1. What speed is the truck’s governor set at? This means what is the top speed that the truck is limited to by the device called a governor.
2. What is the highest speed the truck has ran and the date it happened?
3. What are the percentages of speeds?
4. The black box also records the last three hard brakes. Hard brakes are defined as when the truck reduces its speed by more than seven miles per hour in one second.
What information does federal law require the truck company required to maintain? Federal Motor Carrier Safety Act, Section 395.8(k) states “Retention of driver’s record of duty status. (1) Each motor carrier shall maintain records of duty status and all supporting documents for each driver it employs for a period of six months from the date of the receipt.”
What is a spoliation letter and what evidence in big truck cases can it be used to protect? A spoliation letter is a letter that is sent to the truck company that requires them to protect and preserve since the evidence is vital to the pending truck accident personal injury claim. The following items should be preserved:
1. The driver’s logs for the six months preceding the collision.
2. Co-driver’s logs for the six months preceding the collision if they are team drivers.
3. The driver’s qualification file and personnel file.
4. The company incident report of the truck accident.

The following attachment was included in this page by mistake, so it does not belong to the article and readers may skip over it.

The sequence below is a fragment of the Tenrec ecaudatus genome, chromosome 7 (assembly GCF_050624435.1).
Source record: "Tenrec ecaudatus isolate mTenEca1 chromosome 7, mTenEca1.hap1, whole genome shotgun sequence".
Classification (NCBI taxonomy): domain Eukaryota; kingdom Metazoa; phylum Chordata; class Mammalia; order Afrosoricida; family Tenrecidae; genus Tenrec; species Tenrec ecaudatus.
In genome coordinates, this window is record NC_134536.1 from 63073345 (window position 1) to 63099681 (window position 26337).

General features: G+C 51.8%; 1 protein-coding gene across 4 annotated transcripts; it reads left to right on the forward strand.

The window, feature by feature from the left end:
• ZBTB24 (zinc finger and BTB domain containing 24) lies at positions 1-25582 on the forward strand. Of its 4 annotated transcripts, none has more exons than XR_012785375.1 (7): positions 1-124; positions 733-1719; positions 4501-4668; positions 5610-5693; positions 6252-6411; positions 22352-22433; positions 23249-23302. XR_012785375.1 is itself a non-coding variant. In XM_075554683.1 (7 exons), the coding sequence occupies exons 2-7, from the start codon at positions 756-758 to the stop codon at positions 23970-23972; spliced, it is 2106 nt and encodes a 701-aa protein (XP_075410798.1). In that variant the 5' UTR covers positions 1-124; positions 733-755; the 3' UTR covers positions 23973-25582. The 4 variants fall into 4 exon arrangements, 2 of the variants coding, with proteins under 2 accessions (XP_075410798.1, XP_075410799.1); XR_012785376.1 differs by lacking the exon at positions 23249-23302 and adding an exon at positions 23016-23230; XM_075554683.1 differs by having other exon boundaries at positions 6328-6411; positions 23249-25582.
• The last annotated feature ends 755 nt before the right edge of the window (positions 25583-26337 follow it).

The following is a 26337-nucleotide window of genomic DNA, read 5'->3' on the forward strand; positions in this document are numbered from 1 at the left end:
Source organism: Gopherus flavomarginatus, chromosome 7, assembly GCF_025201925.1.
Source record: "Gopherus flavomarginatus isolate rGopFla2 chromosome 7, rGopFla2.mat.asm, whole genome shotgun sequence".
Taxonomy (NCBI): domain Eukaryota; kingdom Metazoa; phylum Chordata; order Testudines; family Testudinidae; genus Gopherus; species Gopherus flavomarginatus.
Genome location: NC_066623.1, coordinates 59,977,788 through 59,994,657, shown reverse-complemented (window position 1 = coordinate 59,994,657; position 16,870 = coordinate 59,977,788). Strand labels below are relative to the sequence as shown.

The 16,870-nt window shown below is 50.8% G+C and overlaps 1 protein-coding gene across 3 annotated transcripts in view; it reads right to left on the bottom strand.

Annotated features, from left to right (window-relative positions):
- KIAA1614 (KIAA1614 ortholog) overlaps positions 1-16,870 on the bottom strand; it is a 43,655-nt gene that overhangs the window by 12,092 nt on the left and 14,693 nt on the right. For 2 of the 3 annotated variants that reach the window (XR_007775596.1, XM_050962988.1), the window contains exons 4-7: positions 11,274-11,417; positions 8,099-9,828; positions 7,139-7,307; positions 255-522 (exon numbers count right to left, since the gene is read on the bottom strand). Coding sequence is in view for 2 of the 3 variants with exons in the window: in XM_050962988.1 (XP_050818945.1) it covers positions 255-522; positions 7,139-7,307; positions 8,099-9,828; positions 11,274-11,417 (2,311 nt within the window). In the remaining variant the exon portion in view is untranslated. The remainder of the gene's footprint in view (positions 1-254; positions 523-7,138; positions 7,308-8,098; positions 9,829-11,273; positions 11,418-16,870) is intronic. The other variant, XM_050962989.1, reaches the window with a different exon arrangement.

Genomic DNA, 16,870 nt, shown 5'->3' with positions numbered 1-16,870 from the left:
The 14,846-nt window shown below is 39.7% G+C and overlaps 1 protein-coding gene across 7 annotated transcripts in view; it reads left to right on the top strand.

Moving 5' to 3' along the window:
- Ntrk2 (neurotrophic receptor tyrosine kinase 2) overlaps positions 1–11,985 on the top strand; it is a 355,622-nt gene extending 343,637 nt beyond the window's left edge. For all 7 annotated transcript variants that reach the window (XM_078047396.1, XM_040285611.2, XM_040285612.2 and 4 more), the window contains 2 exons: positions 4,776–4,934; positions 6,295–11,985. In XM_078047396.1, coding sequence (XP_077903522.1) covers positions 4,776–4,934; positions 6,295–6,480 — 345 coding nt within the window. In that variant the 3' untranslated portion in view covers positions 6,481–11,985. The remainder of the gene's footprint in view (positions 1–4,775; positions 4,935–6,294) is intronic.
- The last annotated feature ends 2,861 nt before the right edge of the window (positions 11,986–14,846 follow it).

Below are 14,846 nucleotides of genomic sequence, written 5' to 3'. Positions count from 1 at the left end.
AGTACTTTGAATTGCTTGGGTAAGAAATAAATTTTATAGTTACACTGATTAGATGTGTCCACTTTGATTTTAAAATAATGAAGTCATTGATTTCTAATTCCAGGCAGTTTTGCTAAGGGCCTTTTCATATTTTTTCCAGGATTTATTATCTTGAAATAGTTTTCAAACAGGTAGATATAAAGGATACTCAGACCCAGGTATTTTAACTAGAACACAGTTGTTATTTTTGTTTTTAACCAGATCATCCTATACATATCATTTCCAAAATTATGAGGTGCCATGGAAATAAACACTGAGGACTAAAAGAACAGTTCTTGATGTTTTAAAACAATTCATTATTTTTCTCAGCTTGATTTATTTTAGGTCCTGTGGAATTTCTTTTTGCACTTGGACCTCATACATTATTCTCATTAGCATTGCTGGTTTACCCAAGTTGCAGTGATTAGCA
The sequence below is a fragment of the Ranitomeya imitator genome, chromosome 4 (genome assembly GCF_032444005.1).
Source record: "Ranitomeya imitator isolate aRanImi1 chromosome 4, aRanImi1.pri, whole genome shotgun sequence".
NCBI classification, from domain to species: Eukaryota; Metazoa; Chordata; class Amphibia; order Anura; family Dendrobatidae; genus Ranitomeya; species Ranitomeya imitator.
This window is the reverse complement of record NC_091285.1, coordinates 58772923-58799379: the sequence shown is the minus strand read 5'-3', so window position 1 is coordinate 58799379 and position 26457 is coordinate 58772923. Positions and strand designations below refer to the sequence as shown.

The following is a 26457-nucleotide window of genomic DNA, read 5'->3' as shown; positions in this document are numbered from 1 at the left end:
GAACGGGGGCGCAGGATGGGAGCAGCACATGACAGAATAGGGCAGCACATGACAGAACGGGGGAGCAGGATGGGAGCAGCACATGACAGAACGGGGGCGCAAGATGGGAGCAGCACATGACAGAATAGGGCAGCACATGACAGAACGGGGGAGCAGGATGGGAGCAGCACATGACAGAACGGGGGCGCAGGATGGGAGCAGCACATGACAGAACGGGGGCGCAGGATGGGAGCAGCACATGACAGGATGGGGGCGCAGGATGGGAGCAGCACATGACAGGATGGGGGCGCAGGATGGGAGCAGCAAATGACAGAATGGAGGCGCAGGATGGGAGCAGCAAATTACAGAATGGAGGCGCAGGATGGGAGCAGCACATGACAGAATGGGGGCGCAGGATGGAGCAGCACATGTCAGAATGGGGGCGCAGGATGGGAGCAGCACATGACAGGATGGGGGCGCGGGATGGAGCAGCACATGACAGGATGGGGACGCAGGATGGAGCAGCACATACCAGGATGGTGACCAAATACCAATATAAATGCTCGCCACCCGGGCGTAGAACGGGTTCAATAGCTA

5. All trip receipts, weight tickets, bills of lading, and operational documents. These items could be used to audit the truck drivers logs for accuracy.
6. Satellite tracking (GPS) information for the 6 months before the crash.
7. All compliance audits of the driver including all seventy hour reports.
8. Any receipts from ComData or similar expense and cash advance services used by the truck carrier.
9. All information contained in the black boxes.
- Any emails between the truck driver and the truck company and dispatcher.
- All maintenance records, pre-trip inspection reports, post-trip inspection reports, and annual inspection records, and
- The tractor trailer itself if there is any evidence or allegation of equipment malfunction or failure.
Why should you hire an attorney who specializes in handling big truck accidents? Big truck accident claims are complex so the personal injury lawyer needs to have significant experience handling these types of claims.
How can I get a free consultation regarding my big truck personal injury claim? Big truck attorney Richard Griffin and his truck accident litigation firm, The Griffin Law Firm, will provide a free consultation if you call us or submit your Big Truck Accident case to us at the following link: